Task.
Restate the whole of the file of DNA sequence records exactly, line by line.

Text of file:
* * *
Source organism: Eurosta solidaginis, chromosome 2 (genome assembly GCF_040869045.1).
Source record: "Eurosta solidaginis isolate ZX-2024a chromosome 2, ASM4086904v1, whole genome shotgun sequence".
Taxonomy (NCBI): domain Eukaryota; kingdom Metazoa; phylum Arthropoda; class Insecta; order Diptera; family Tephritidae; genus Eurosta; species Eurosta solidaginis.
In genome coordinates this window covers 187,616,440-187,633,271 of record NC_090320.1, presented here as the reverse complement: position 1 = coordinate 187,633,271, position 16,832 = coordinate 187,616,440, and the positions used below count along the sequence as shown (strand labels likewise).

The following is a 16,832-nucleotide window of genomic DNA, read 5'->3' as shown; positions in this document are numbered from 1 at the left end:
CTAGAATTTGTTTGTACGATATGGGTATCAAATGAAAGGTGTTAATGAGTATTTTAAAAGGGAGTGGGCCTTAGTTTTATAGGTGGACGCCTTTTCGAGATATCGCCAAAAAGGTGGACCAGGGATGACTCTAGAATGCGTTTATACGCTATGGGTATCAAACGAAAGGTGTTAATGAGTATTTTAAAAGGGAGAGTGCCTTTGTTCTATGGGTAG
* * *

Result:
Source organism: Eurosta solidaginis, chromosome 2 (genome assembly GCF_040869045.1).
Source record: "Eurosta solidaginis isolate ZX-2024a chromosome 2, ASM4086904v1, whole genome shotgun sequence".
Taxonomy (NCBI): domain Eukaryota; kingdom Metazoa; phylum Arthropoda; class Insecta; order Diptera; family Tephritidae; genus Eurosta; species Eurosta solidaginis.
In genome coordinates this window covers 187,616,440-187,633,271 of record NC_090320.1, presented here as the reverse complement: position 1 = coordinate 187,633,271, position 16,832 = coordinate 187,616,440, and the positions used below count along the sequence as shown (strand labels likewise).

The following is a 16,832-nucleotide window of genomic DNA, read 5'->3' as shown; positions in this document are numbered from 1 at the left end:
CTAGAATTTGTTTGTACGATATGGGTATCAAATGAAAGGTGTTAATGAGTATTTTAAAAGGGAGTGGGCCTTAGTTTTATAGGTGGACGCCTTTTCGAGATATCGCCAAAAAGGTGGACCAGGGATGACTCTAGAATGCGTTTATACGCTATGGGTATCAAACGAAAGGTGTTAATGAGTATTTTAAAAGGGAGAGTGCCTTTGTTCTATGGGTAG